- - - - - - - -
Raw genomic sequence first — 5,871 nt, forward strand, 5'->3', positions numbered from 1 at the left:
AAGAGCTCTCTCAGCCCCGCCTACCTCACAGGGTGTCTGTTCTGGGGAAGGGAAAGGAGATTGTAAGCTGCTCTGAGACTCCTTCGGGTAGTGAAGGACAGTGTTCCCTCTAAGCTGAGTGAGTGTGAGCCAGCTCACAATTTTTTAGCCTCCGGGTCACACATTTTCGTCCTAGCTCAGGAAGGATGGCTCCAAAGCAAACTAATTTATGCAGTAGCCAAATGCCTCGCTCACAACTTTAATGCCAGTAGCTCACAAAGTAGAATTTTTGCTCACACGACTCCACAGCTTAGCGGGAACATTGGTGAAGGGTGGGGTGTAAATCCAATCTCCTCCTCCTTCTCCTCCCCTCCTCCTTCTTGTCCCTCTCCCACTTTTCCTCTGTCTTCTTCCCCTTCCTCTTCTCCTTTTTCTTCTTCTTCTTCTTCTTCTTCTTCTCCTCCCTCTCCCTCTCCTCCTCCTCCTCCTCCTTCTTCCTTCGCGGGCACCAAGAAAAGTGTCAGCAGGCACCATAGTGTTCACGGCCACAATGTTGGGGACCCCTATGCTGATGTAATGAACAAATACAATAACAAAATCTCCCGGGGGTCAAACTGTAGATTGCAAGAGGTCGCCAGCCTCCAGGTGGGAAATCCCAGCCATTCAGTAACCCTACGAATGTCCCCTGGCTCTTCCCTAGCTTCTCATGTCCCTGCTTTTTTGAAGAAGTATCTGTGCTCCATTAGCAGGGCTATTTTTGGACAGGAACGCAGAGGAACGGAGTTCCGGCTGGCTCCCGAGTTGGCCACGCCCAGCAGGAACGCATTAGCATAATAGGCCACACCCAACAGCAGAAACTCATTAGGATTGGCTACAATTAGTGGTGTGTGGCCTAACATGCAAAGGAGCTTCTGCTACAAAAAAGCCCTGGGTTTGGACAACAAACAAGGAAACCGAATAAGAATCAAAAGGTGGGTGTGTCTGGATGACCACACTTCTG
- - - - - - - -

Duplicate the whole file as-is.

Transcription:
Raw genomic sequence first — 5,871 nt, forward strand, 5'->3', positions numbered from 1 at the left:
AAGAGCTCTCTCAGCCCCGCCTACCTCACAGGGTGTCTGTTCTGGGGAAGGGAAAGGAGATTGTAAGCTGCTCTGAGACTCCTTCGGGTAGTGAAGGACAGTGTTCCCTCTAAGCTGAGTGAGTGTGAGCCAGCTCACAATTTTTTAGCCTCCGGGTCACACATTTTCGTCCTAGCTCAGGAAGGATGGCTCCAAAGCAAACTAATTTATGCAGTAGCCAAATGCCTCGCTCACAACTTTAATGCCAGTAGCTCACAAAGTAGAATTTTTGCTCACACGACTCCACAGCTTAGCGGGAACATTGGTGAAGGGTGGGGTGTAAATCCAATCTCCTCCTCCTTCTCCTCCCCTCCTCCTTCTTGTCCCTCTCCCACTTTTCCTCTGTCTTCTTCCCCTTCCTCTTCTCCTTTTTCTTCTTCTTCTTCTTCTTCTTCTTCTCCTCCCTCTCCCTCTCCTCCTCCTCCTCCTCCTTCTTCCTTCGCGGGCACCAAGAAAAGTGTCAGCAGGCACCATAGTGTTCACGGCCACAATGTTGGGGACCCCTATGCTGATGTAATGAACAAATACAATAACAAAATCTCCCGGGGGTCAAACTGTAGATTGCAAGAGGTCGCCAGCCTCCAGGTGGGAAATCCCAGCCATTCAGTAACCCTACGAATGTCCCCTGGCTCTTCCCTAGCTTCTCATGTCCCTGCTTTTTTGAAGAAGTATCTGTGCTCCATTAGCAGGGCTATTTTTGGACAGGAACGCAGAGGAACGGAGTTCCGGCTGGCTCCCGAGTTGGCCACGCCCAGCAGGAACGCATTAGCATAATAGGCCACACCCAACAGCAGAAACTCATTAGGATTGGCTACAATTAGTGGTGTGTGGCCTAACATGCAAAGGAGCTTCTGCTACAAAAAAGCCCTGGGTTTGGACAACAAACAAGGAAACCGAATAAGAATCAAAAGGTGGGTGTGTCTGGATGACCACACTTCTG